Bewilderment wrinkled his brow. Security men on the scene already? Impossible. He’d disabled the simple system effectively, without a doubt. They must be approaching one of the adjacent homes. Maybe the neighbors were having a domestic dispute, or a child had accidentally tripped an alarm.

Softly, a door creaked. With a jolt, the baron realized it was the rear entrance of the house he was in. The place was being surrounded. This place. But he’d find a way out. Always had.

Though calm, his mind raced over the possibilities. Perhaps the inevitable had finally occurred. Perhaps the police had caught up with him after all these years. Followed him from his home, then called in for backup. He had known it would happen at some point, had meticulously planned his escape and new identity long before.

Thinking the roof his best option, he was moving across the room toward the stairwell when footfalls sounded within the house. From the floor above, from down the hall. Drawing closer. Damn, he thought; he would have to duck out one of these windows, climb to the roof from here. Peering down at the street, he saw two armed men keeping vigil…and one of them was looking up. He was trapped.

For a moment, the baron stood stock-still, mesmerized by the sound of his unexpected fate, slowly closing in. With a shake of his head, he realized how greatly he’d underestimated the opposition.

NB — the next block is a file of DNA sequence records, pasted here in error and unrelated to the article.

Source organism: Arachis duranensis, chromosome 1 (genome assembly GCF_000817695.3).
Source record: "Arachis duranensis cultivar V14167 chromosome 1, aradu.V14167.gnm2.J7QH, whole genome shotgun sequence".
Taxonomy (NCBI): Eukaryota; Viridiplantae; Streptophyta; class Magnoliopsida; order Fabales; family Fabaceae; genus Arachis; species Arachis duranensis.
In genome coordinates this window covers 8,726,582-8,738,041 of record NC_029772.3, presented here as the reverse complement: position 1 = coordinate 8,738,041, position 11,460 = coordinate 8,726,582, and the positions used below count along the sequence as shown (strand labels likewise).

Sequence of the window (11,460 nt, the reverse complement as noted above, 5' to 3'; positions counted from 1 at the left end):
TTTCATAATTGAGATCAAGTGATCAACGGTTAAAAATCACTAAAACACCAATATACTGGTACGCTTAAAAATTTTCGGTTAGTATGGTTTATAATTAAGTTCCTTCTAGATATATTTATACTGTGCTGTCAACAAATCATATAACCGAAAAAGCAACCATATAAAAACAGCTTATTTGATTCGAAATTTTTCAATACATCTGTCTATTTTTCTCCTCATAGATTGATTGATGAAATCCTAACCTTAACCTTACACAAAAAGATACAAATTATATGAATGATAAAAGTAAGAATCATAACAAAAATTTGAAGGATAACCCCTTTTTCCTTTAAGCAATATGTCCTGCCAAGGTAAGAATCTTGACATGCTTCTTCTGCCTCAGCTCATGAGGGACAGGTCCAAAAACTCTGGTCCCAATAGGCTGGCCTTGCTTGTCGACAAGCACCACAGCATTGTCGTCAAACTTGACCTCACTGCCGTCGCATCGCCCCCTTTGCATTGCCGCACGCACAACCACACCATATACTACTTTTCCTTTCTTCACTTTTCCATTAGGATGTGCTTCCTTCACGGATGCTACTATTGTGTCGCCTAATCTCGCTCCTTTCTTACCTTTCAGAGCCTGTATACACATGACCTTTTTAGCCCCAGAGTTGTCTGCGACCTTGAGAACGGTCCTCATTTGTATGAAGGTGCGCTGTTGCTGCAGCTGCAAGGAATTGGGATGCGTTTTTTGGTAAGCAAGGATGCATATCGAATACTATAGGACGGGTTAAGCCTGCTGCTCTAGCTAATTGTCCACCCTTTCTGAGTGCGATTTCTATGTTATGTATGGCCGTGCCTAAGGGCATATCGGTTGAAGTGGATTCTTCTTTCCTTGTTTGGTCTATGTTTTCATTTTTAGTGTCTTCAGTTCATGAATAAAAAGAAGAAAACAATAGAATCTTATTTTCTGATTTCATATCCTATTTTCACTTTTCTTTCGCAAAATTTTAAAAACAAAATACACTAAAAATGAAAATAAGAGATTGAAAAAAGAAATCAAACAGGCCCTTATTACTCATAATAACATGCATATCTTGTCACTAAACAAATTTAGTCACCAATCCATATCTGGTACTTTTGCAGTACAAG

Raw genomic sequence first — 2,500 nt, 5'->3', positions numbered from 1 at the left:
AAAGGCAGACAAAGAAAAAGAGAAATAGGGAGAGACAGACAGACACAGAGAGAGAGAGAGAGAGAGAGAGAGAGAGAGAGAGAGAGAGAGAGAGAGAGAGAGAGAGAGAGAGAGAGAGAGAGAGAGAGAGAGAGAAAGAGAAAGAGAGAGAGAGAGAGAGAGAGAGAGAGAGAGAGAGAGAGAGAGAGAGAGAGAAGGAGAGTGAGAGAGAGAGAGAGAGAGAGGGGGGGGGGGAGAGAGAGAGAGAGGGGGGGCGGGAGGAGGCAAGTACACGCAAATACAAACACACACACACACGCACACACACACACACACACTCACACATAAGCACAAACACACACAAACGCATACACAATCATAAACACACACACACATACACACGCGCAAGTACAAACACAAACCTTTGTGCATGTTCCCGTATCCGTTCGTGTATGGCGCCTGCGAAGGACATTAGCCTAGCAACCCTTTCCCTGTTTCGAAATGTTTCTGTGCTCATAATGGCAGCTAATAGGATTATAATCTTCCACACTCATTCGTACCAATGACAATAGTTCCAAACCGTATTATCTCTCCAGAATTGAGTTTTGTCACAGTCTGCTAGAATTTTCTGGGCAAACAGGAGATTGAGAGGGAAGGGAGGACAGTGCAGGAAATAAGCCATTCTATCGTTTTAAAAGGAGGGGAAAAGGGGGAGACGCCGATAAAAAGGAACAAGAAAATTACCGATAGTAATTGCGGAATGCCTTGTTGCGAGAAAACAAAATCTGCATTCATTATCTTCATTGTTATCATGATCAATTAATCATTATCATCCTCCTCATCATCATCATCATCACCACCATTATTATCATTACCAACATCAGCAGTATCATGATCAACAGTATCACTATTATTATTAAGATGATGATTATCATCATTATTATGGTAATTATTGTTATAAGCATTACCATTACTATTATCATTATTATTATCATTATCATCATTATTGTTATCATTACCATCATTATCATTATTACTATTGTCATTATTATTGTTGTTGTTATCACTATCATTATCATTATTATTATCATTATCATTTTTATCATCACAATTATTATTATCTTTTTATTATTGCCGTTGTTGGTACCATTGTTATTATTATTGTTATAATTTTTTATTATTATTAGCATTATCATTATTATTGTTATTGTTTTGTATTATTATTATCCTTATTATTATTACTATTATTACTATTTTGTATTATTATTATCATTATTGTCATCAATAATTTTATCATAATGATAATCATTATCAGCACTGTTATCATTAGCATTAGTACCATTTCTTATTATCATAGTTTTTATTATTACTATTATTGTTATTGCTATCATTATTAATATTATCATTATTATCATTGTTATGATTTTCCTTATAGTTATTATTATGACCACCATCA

Taking a seat in a leather armchair by the windows, he placed his glass on the table before him. He then removed his left glove, revealing a large, square-cut ruby ring. With his right thumb and forefinger, he flipped back the gemstone and gazed at the well of powder hidden beneath, highly potent crystals distilled from the saliva of Australia’s blue-ringed octopus. The small, sand-colored creature, which flashed to yellow with bright blue rings when disturbed, possessed venom five hundred times more toxic than cyanide. Having decided long ago that he would sooner die than face prison, he lifted his tongue, positioned the ring just beneath, and tilted back his head. The crystals melted, and almost instantaneously, penetrated the rich vascular network on the underside of his tongue. Seconds later—faster than if he’d injected it into his arm—the poison was entering his heart.

Grimacing at the bitter taste in his mouth, he took another sip of cognac. How perfectly appropriate, he mused. Bittersweet. The flavor of his ironic demise—Europe’s most infamous gentleman thief caught during an ordinary household robbery. In spite of the tremors in his hand, he raised his glass.

His final toast. Punctuated by gunshots.



©2005 Leslie Silbert. All rights reserved.
Website design by Chris Costello.